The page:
A few years ago, Dallas Independent School District—home to 160,000 students in 227 schools—made a commitment to source and serve more local food. At the time, only 5 percent of the food served in the district’s school meal program was from Texas, says Margaret Lopez, the executive director of the district’s Food & Child Nutrition Services.
Now, Lopez estimates 35 percent of the food served in the district—including 100 percent of the milk—comes from the state of Texas. It wasn’t an easy task, but it was doable, Lopez says. “It just takes focus,” she says. “It’s about letting people know that’s what you want and going out to seek it.”
But the work of integrating local food into the school meal program doesn’t stop at sourcing. “There are several prongs in the promotion of local food,” Lopez says. “The first is sourcing and buying local and reaching out to develop those relationships. Another one was educating students about the farm and about the products that they’re eating. The third phase was supporting school gardens as an experiential learning opportunity.”
As for educating students, the district has a “Harvest of the Month” item, which features a different item each month. The district provides fact sheets to teachers for them to incorporate into their lessons as they see fit. Included in the sheet is information on where the product was grown, the history of the farmer who grew it and nutritional information about the food item. The district has also created Farmer Trading Cards that feature the farmers who supply the districts. They’ve even brought farmers into schools to interact with students. In the cafeteria, the district has Farm Fresh Fridays and features other local products that might not be the Harvest of the Month item.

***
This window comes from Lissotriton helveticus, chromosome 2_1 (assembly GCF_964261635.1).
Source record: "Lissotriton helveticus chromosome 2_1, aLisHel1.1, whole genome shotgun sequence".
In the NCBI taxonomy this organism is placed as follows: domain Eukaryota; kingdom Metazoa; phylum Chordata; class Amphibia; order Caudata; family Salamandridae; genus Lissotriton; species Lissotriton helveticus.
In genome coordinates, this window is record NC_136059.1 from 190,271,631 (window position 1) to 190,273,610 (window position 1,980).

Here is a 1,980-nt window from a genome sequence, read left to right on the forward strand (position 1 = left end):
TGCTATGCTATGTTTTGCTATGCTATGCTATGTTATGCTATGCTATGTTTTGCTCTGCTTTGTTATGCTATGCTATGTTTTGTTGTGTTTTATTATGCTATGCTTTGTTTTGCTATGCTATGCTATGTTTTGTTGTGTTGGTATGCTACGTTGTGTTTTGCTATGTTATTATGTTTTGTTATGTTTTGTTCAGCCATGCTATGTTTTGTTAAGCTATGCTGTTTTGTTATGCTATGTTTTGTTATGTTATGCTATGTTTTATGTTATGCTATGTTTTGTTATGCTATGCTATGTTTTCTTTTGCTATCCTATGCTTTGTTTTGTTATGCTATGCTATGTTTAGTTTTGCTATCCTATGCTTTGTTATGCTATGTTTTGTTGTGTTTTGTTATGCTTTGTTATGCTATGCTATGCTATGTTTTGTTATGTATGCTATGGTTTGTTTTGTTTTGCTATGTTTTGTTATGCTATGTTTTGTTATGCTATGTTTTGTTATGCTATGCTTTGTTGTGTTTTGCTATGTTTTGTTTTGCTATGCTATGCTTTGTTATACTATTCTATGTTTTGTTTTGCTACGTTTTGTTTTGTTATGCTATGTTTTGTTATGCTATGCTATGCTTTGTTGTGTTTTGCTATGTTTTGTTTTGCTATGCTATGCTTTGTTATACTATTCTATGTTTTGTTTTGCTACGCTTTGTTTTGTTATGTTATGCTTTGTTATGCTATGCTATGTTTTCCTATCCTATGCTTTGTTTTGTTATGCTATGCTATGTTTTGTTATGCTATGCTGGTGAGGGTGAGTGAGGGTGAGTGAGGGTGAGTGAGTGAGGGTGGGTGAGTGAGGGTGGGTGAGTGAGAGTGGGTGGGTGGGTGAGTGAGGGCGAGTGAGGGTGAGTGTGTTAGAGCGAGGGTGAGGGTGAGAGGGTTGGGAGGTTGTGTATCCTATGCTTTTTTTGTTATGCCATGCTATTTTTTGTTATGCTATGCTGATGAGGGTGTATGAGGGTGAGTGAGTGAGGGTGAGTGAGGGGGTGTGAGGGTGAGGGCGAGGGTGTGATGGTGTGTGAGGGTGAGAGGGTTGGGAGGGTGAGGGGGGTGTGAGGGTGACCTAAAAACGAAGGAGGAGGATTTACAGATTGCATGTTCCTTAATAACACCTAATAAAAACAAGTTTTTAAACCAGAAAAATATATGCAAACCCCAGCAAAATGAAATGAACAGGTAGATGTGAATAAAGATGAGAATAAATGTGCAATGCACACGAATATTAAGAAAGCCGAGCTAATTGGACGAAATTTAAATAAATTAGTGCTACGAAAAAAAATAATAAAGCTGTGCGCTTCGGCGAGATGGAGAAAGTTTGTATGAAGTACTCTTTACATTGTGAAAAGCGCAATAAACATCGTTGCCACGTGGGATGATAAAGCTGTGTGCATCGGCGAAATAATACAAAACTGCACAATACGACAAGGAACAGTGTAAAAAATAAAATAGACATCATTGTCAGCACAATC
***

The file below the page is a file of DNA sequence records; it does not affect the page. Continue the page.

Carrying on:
This education piece helps students become acquainted with and excited about food items they might never have tried before. “Students’ repertoires of fruits and veggies can be pretty limited,” Lopez says. “For instance, new red potatoes and sweet potatoes. You’d think those are fairly common, but that’s a little different than a french fry, for sure.”
One of the most popular taster items was a dish with roasted sweet potato, butternut squash and beet. “That was a little surprising to me,” she says. “It was the first time a lot of the students had tasted a beet.”
The district was fortunate to receive an implementation grant that really allowed them to kickstart this program, Lopez says. The district is also fortunate that the growing season in Texas is much longer than in Chicago, for example.
One of the benefits of Dallas’ strong farm-to-school program is the increased amount of fresh produce. Lopez says a fresh peach can go from tree to cafeteria tray in 24 hours—and that’s great because 2010’s Healthy, Hunger-Free Kids Act increased the amount of produce required.
Dallas was ahead of the game on many of the nutrition standards codified in that act: whole-grain rich foods, lean meat and reduced fat milk. Even though the district had a head start, it did see participation drop a bit in the first year, but students have returned. “We have to give change a chance to be successful,” Lopez says. “People and students are not going to embrace the change instantly.”
One of the ways Dallas increases awareness and excitement for the new school food is by participating in our Cooking up Change contest, which challenges high school students in cities across the nation to create healthy, appealing school meals. The winning local teams will compete against each other in the national finals in Washington, D.C.
Dallas’ inaugural year is off to a great start, Lopez says. “It was a great experience,” she says. “The students all came up with creative ways to meet the nutrition standards.” The winner of the contest was a team from Wilmer Hutchins High School. Their menu of Chicken Parmesan Sandwich, Green Beans with Cherry Tomatoes and Banana Dip Bites wowed the judges.
We’re excited to see all of the teams compete in Washington, D.C., and we’re heartened by the great things that are happening in Dallas. When much of what we hear about the new nutrition standards is negative, it’s incredibly validating to hear from districts across the country who are meeting—and exceeding—the new standards.